Senior Citizen Health: How to Prevent Falling

Last Updated : 12/06/20163 min read

Falls pose a huge risk for Americans aged 65 and above. According to the Centers for Disease Control (CDC):

  • Approximately 2.5 million elderly people are treated in emergency rooms every year because of falls.
  • One in three people over age 65 falls each year (falling once doubles your risk for a second fall).

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  • One in five fallscauses a serious head injury or broken bones.
  • Over 95% of all hip fractures are caused by falls.

If you or someone you love is aged 65 or older, fall prevention is a major concern.

What are the main causes of falls?

The CDC has identified these risk factors as the main contributors to elderly falls:

  • Balance problems
  • Medications (such as anti-depressants and sedatives – but possibly medications or supplements bought over the counter) and medication side effects
  • Hazards in the home, such as stairs without handrails, loose rugs, and clutter on the floor
  • Foot pain, poorly fitting shoes
  • Not enough Vitamin D
  • Poor vision
  • Lower body weakness

Most falls by the elderly are caused by a combination of risk factors; the more you have, the greater the likelihood you will have a serious fall this year.

What fall prevention steps should I take in the home?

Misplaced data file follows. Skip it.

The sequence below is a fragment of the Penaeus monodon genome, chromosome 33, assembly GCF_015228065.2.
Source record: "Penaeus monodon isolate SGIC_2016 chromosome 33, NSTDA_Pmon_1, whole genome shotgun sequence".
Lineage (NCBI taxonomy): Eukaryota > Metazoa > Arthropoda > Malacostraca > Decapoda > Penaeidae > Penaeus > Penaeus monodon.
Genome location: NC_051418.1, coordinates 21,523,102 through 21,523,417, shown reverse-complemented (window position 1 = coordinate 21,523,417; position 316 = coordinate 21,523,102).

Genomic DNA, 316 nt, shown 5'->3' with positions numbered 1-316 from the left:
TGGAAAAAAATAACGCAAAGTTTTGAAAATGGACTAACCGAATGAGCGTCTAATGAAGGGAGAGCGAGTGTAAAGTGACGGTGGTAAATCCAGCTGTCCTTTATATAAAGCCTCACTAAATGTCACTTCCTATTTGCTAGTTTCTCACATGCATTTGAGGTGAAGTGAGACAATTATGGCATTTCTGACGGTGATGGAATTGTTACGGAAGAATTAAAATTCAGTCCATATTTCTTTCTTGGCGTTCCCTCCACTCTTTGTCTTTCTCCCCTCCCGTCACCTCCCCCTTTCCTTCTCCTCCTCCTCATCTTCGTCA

Fall prevention in the home is an important first step in minimizing your risk of injury from elderly falls. Check your home for these safety measures recommended by the CDC:

  • Install handrails on both sides of stairways and keep stairs in good repair. Make sure stairs are well lit.
  • Install carpet with dense pile and make sure all area rugs are firmly attached with tape to prevent slipping.
  • Make sure all loose items that someone could trip over are secured out of the way.
  • Install hand rails in the bath or shower and grab bars near the toilet.
  • Check for adequate lighting throughout the home; watch for glare or dark corners.

What should I ask my doctor about fall prevention?

Your doctor is a great first resource in fall prevention. To help counteract the risks listed above, you may want to ask your doctor about the following fall prevention measures:

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  • Do you have vision problems? If you haven’t had your eyes checked recently, ask your doctor to check them.
  • If you are having foot pain or problems walking, ask your doctor to evaluate your feet and your footwear.
  • Poor lower body strength and balance issues contribute to falls. Ask your doctor if you are well enough to start an exercise program to build lower body strength and overall balance. Ask for recommendations for exercises or a senior citizenwellness class to help you reduce your risk.
  • Review your medications with your doctor, especially if you have any dizziness or sleepiness when you take them. Be sure to discuss any over-the-counter medicines you take.
  • Ask if you are a candidate for vitamin D and calcium supplements; these may reduce your risk of fracture if you do experience a fall.

These simple home safety measures can lower your chances for elderly falls and the serious injuries that often accompany them. You can find more information about fall prevention and home safety in these brochures from the CDC’s Stopping Elderly Accidents, Death and Injuries initiative.

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